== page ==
Fig. 2. (a) Radar profile along the longitudinal section in McCall Glacier; (b) corresponding BRP.
To gain insight into the basal conditions, it is convenient to calculate the reflected power. We consider the reflected signal to be consistent with a monochromatic sinusoidal wave train (Gades and others, 2000). As such, we can define the reflected power P within a time window t
1 – t
2 proportional to
is the recorded amplitude of the wave. Using Equation (1), we can calculate the reflection power of both the bed reflection wave (BRP) and the internal reflection waves (IRP), which are located between the end of the direct airwave and the beginning of the bed reflection wave (Gades and others, 2000). The BRP contains information on the structure and composition of the glacier bed. The IRP is a measure of the scatter and attenuation within the glacier ice. A variable time window is used for calculating the IRP, which is more suitable for shallow glaciers (Copland and Sharp, 2001), and which extends from 0.6 μs after the beginning of the airwave to 0.1 μs before the bed reflection wave. The BRP starts at the latter point and ends at 0.4 μs after the bed reflection wave. If we assume that losses due to polarization and scattering at the ice/bed interface are minimal or constant, antenna characteristics and surface coupling constant for all measurements, and ice thickness relatively constant along the track, the only controls on the BRP are the loss due to two-way propagation through the ice (attenuation) and the strength of the basal reflection (Copland and Sharp, 2001). BRP values along the measured profile are rather low at the upstream side (Fig. 2) and gradually increase downstream. At km 4.0, BRP reaches a peak value of >2000mV2 ns-1. Further downstream, BRP reduces, but this is largely due to the multiple bed reflector, so that exact values of BRP are difficult to determine. The sudden increase of BRP might be due to the presence of subglacial water or a saturated subglacial till layer in the area between km 4.0 and 4.4. The analysis by Rabus and Echelmeyer (1997) of McCall surface velocities revealed a zone of significant basal sliding between km 4.0 and 5.0, where annual basal sliding accounts for >70% of the total velocity field. In view of the radar observations, we will now repeat a similar analysis with a more sophisticated numerical glacier model.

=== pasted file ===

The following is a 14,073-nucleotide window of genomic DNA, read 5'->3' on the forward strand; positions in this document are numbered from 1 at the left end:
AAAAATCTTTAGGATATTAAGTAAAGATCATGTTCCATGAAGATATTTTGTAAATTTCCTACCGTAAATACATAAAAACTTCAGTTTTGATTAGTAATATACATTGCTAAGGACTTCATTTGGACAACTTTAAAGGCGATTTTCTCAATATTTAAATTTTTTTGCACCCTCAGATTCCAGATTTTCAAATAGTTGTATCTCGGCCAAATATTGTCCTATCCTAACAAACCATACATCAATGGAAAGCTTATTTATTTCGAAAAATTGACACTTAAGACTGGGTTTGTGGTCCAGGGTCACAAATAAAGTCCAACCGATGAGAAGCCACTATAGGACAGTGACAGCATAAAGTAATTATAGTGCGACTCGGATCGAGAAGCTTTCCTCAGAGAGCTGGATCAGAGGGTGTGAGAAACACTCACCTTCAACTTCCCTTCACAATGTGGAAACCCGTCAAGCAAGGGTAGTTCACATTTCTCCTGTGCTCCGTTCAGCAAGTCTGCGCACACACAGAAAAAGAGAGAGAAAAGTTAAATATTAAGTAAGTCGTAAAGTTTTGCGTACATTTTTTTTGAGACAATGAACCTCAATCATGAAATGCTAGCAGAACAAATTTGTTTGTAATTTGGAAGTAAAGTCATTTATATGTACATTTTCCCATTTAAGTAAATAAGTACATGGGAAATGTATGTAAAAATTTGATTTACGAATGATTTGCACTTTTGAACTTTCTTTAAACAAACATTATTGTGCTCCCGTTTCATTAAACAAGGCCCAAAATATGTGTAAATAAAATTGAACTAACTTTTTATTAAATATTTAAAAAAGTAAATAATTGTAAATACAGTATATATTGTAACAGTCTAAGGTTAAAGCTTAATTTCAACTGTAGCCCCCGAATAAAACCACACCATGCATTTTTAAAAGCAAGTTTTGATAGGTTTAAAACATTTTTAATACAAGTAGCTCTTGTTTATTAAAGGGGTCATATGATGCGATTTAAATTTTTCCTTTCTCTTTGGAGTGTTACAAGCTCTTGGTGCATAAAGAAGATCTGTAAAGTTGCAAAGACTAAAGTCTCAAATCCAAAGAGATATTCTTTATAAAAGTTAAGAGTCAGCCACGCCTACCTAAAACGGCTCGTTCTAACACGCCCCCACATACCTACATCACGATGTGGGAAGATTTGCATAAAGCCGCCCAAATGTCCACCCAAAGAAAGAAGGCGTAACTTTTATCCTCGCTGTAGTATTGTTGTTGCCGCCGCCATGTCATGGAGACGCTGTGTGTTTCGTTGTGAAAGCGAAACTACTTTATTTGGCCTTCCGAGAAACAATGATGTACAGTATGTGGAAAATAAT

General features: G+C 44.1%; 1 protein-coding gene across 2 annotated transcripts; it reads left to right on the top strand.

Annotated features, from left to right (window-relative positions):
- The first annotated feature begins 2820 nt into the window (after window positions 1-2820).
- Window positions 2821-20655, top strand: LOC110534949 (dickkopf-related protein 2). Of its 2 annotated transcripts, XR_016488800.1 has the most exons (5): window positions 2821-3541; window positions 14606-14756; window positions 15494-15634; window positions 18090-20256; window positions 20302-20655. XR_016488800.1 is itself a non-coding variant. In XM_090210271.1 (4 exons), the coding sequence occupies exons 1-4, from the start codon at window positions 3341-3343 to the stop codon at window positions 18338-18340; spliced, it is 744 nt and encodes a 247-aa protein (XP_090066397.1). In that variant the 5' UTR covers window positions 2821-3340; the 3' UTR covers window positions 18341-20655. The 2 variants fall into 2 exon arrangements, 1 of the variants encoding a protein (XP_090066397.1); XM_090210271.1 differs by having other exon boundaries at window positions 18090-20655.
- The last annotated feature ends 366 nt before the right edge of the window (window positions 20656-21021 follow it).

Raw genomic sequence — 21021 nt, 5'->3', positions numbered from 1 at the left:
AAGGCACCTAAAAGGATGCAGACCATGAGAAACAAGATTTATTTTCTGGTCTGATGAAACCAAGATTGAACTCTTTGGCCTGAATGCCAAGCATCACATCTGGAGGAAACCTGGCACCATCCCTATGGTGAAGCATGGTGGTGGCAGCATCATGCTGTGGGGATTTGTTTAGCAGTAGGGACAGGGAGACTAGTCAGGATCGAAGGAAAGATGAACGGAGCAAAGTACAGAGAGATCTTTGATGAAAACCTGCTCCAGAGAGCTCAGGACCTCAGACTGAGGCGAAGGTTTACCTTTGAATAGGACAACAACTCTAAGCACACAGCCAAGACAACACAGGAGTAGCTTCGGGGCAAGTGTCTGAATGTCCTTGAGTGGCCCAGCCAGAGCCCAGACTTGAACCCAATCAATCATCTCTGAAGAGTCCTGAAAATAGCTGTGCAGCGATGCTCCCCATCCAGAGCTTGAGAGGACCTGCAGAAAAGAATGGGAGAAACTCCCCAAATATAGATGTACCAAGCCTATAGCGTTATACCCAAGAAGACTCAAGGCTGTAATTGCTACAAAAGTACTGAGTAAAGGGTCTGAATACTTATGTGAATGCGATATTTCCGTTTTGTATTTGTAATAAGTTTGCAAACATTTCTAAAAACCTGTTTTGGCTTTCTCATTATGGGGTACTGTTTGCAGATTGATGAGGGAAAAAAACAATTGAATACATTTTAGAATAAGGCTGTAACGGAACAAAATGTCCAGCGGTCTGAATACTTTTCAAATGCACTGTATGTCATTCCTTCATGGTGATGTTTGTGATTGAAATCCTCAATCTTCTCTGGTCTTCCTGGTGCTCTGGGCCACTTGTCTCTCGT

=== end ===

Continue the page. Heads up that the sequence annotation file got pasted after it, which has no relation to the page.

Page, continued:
Numerical Glacier Model
The model approach is based on continuum thermodynamic modeling, and encompasses balance laws of mass, momentum and energy, extended with a constitutive equation. A complete description of the thermomechanical higher-order model is given in Pattyn (2002). The force-balance equations are derived from the conservation of momentum, where vertical and horizontal shear stresses, as well as normal deviatoric stresses, balance the driving stress, i.e.
is the vertical shear stress and σ
the longitudinal deviatoric normal stress, ρ
i is the ice density, g is the gravitational constant, z